Insights into Editorial: India’s Double-digit GDP growth is doable
Insights into Editorial: India’s Double-digit GDP growth is doable
India’s $2.2 trillion economy makes it the seventh largest in the world in terms of nominal GDP (and the third largest in PPP terms), but the country’s per capita income is less significant.
With a per capita income of $1,700, India ranks well behind some of the key emerging markets, like China, Russia, Brazil, Indonesia, the Philippines, Mexico, and Turkey.
Getting GDP to grow by 10 per cent in real terms, though not impossible, is quite challenging. As a nation we need to aim for a high target and then set the house in order to enable various elements to deliver this kind of growth. This has been the goal of the government and a lot has been done to provide the right environment through a series of reforms.
Given that in the last three years growth has come down from 8 per cent to 6.7 per cent, it looks unlikely there will be big-bang growth in the next couple of years; it is more likely to be gradual.
Looking back at times of Crisis and booming:
Interestingly, if one looks back to see whether this number has been reached, it can be observed that during 2005-08 India had recorded an average growth of around 9.5 per cent, which was just before the financial crisis.
Subsequently, the spliced series reveals that during 2009-11 growth came in at just below 9 per cent. There is a cruel disruption in the Indian growth story of almost a decade.
Soon after 2008 global financial crisis, there were expectations that there would be resurgent India growing fast at double digit or more on a sustained basis for 30 years.
So, by 2030, India becomes world’s top 3 economies. However, due to policy paralysis from 2011 to 2014 and unprecedented structural changes from 2014 till present has not allowed the economy to grow as expected.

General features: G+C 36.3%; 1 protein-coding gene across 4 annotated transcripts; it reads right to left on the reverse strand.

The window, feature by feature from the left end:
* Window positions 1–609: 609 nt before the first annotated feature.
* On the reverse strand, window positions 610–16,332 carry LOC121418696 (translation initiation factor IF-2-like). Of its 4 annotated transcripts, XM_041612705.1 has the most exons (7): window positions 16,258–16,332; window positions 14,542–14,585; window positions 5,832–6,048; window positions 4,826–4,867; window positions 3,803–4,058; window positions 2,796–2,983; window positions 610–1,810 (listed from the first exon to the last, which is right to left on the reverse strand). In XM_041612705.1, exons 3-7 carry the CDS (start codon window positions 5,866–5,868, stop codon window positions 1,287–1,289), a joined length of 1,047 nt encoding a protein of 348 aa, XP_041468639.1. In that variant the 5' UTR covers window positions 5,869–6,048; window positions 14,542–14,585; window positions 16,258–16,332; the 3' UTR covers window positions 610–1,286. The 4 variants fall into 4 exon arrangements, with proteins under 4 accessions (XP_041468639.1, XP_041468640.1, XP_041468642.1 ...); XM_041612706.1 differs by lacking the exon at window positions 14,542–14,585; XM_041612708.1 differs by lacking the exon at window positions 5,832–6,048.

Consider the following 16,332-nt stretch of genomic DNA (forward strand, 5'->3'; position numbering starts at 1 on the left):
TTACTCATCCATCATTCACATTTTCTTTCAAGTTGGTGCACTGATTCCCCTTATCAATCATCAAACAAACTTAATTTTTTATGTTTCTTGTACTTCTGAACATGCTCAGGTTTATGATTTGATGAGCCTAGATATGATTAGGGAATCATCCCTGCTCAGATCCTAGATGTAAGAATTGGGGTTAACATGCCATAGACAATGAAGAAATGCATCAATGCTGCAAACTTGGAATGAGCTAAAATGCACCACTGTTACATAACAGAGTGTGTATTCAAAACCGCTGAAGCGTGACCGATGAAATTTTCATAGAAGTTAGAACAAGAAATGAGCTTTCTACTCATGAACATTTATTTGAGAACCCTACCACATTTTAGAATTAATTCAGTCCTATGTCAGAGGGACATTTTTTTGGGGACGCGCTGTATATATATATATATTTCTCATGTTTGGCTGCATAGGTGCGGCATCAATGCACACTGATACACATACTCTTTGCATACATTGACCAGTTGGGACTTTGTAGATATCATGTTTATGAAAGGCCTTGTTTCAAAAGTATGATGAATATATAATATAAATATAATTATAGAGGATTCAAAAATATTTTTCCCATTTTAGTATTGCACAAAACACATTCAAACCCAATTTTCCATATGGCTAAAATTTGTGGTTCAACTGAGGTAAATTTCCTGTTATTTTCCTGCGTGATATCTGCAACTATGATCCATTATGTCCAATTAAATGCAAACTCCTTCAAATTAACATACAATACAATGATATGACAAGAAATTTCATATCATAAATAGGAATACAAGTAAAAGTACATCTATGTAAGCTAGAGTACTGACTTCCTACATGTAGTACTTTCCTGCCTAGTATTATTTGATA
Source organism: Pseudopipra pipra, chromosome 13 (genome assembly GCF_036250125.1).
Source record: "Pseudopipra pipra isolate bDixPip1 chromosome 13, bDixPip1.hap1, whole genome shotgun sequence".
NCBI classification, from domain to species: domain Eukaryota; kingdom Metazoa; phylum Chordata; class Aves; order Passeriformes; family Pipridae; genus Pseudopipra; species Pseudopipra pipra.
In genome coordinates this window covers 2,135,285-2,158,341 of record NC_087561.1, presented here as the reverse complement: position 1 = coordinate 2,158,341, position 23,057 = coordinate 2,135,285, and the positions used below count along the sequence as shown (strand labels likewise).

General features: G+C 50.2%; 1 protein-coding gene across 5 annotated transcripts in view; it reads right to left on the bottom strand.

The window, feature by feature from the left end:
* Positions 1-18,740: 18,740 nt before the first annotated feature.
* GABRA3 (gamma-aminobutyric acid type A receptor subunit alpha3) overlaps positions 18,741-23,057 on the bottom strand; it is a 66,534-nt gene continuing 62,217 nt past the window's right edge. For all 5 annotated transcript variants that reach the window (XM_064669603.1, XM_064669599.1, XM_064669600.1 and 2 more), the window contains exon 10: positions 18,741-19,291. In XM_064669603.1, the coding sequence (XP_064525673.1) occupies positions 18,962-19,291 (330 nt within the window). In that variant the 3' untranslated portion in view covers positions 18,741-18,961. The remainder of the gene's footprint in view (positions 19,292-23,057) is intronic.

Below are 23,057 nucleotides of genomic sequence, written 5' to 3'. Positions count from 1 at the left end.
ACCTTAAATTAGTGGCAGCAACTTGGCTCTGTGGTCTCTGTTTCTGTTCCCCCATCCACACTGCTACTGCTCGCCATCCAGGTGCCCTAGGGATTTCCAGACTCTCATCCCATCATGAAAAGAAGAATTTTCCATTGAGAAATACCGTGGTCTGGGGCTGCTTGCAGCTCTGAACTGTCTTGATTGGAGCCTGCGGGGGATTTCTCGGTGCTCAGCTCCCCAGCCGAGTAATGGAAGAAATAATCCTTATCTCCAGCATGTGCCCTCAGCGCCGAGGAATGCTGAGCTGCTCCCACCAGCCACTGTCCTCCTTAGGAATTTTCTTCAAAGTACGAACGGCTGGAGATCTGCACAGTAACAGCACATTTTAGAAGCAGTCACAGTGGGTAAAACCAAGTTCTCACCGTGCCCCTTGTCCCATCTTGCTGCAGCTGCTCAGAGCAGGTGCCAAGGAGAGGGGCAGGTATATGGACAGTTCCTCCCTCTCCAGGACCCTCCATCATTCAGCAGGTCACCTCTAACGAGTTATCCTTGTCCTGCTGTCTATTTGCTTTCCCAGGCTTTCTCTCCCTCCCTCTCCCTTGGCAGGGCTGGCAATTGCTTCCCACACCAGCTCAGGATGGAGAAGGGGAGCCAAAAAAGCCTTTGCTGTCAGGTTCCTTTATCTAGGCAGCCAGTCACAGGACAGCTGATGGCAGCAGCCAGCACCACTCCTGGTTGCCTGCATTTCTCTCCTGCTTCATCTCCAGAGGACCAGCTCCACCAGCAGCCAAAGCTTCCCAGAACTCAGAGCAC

The second is consumption. Low income is still prevalent in the country and has come in the way of spending. In the last decade or so, growth has benefited households at higher income levels where consumption tends to be satiated and hence does not provide the impetus for consuming more goods, except at the margin where the households go in for higher branded products.
Therefore, if this gap can be plugged by creating more jobs and hence incomes, there is vast potential for bringing about accelerated growth in consumption which is a prerequisite to higher GDP growth.
what needs to be done?
Broadly speaking, there are three segments that have to grow at high rates on a continuous basis.
The first is agriculture, which has to be resilient and grow continuously to keep the economy moving in an upward trajectory. Past experience shows that high GDP growth has been associated with years when agriculture grew by 4-5 per cent.
For this to materialise farm output has to be resilient and grow in an unhindered way. Every time agriculture slips, it has a ricocheting impact on other sectors as rural spending comes to a standstill. Therefore, while agriculture has a 15 per cent share in GDP, it has to be kept moving independent of monsoons on a sustained basis.
Also, a single crop failure leads to high inflation which has an impact on overall spending, interest rates and investment ultimately. Such supply-shock led inflation has always come in the way of higher growth.
Building on industry:
The second is industry, where the two building blocks would be manufacturing and construction. This segment has to register 10 per cent growth continuously for the overall growth number to clock 10 per cent. This has to change for which support has to come from investment and consumption.
Also, a greater role has to be played by the private sector. But clearly we need to resolve the NPA (non-performing asset) issue and grow the bond market as funding is a major necessity for growth.
The NPA problem, along with the requisite capital requirement, will take another two years to resolve and hence achieving the 10 per cent mark is still some distance away.